Humans in the Chain: Part 2 - why IT needs to learn about supply chain before selecting software
Article by Hugh Williams from Hughenden Consulting - This is the second in a three-part series for eye for transport on why overlooking the humans in the supply chain causes various initiatives to fail. This post will focus on IT’s role in selecting...
At Hughenden, we stress the importance of people and skills development in supply chain planning, so it may surprise readers that we should focus this post on software selection. However, we have been hearing reports from the field that this important process sometimes fails to include valuable input from the very people in supply chain who will rely on these systems day-to-day to meet their goals. One of the delegates in a workshop I recently chaired reported that its IT people chose some planning software, without any consultation with the supply chain team at all.
On the one hand, we have a ‘good problem’ in supply chain in that its importance is becoming much more visible. Not only through crises like the recent scandal of horse meat entering the beef supply chain, but through positive stories of supply chain directors sitting on executive leadership teams of companies like Rolls Royce or even getting the top job, as with Tesco. However, with the industry going mainstream, some IT professionals falsely assume that the industry is becoming so commoditised that selecting supply chain software is now just as straightforward as, say, selecting accounting software. Not so!
One factor making this situation worse is that incumbent ERP and enterprise software vendors are approaching IT directly with their supply chain solutions and luring them with the prospect of being able to bolt-on a supply chain module onto an existing application suite. Unfortunately, this is extremely misguided. IT might think it’s saving money, including integration costs, but it is very unlikely that the software will be fit for purpose if supply chain people aren’t involved in the decision.
To solve this, we are pushing hard to convince IT colleagues to actually sit in on supply chain meetings like the master planning meetings and the S&OP review meetings to get a better understanding of the job and how its processes work. This is very helpful because for IT people to make informed decisions on selecting the best-fit software for supply chain planning, they need to understand a much more granular level of planning detail that many vendors conveniently gloss over. For example, many older systems aren’t sophisticated enough to analyse granular data like order-line level detail, seasonality and the patterns of slow-moving, intermittent SKUs. This can result in completely useless forecasts for planners who need to take this data into account.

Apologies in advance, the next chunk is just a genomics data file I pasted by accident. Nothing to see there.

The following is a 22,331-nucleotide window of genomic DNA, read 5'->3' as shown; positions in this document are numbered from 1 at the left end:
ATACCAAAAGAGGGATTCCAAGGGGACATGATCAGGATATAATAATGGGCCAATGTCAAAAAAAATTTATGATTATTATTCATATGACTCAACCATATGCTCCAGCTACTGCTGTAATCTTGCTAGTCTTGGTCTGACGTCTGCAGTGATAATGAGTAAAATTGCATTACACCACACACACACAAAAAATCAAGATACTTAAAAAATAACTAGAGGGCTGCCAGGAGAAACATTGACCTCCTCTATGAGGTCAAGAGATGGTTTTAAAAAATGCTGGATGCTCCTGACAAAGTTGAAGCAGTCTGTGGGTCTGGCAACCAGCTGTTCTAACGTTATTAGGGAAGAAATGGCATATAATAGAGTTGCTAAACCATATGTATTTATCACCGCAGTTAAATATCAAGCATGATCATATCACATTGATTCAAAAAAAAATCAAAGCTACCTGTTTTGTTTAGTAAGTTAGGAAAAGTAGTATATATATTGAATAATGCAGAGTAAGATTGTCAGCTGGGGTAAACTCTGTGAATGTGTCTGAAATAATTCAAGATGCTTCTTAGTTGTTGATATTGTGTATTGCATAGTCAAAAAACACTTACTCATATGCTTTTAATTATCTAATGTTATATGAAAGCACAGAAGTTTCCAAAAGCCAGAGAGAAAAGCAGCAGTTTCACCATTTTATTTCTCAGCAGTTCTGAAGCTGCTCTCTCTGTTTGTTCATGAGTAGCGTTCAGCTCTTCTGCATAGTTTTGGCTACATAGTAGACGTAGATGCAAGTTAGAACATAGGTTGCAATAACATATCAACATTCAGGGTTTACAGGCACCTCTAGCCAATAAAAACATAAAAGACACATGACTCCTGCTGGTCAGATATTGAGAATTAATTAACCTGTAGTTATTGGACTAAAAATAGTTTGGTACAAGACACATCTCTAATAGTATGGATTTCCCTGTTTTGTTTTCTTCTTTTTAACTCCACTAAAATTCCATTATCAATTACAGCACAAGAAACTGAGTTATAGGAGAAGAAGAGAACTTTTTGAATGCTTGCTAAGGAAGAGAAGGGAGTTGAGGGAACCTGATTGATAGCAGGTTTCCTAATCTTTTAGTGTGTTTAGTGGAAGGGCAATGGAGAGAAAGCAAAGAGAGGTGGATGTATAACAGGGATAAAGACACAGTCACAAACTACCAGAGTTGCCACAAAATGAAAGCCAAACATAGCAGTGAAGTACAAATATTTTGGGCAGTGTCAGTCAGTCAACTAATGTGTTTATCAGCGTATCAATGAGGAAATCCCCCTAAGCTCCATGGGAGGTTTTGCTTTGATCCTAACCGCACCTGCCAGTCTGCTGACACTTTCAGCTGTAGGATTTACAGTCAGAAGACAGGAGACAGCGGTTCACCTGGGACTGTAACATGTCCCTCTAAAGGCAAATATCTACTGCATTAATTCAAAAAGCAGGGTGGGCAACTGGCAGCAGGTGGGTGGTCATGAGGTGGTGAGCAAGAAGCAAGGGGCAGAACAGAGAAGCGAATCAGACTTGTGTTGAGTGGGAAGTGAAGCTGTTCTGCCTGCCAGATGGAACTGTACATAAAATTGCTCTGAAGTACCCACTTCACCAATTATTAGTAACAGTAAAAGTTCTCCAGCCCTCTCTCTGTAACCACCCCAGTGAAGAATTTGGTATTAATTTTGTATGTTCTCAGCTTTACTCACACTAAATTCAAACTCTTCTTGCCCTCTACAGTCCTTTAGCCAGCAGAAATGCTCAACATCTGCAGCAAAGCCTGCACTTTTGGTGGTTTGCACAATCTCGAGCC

Depth of understanding behind vendor claims and terminology is so important because, for example, you might get a vendor who claims to support the ability to run weekly forecasts but really only divides a monthly forecast into four equal segments, completely failing to account demand fluctuations within the months. These fluctuations are vital to establishing the right stock replenishment policies that affect profitability and customer service levels.
Ironically, it’s the IT people who end up bearing some of the worst consequences for not involving supply chain people in the software evaluations. If the tool doesn’t do the job, IT ends up with more expensive ‘shelfware’ that prevents it from being able to make other purchases. The spreadsheets that IT tried to ban from the planning process start creeping back in because they wind up being the ‘least bad’ solution.
Given the strategic importance of supply chains and their ability to make or break companies today, we urge IT departments to learn from and engage their colleagues in supply chain. The market has expanded to include new applications designed to overcome some of the complex planning and data challenges that companies face today. In many cases, we find that the best-fit solution is not necessarily the one that comes with the highest price tag or the slickest marketing literature.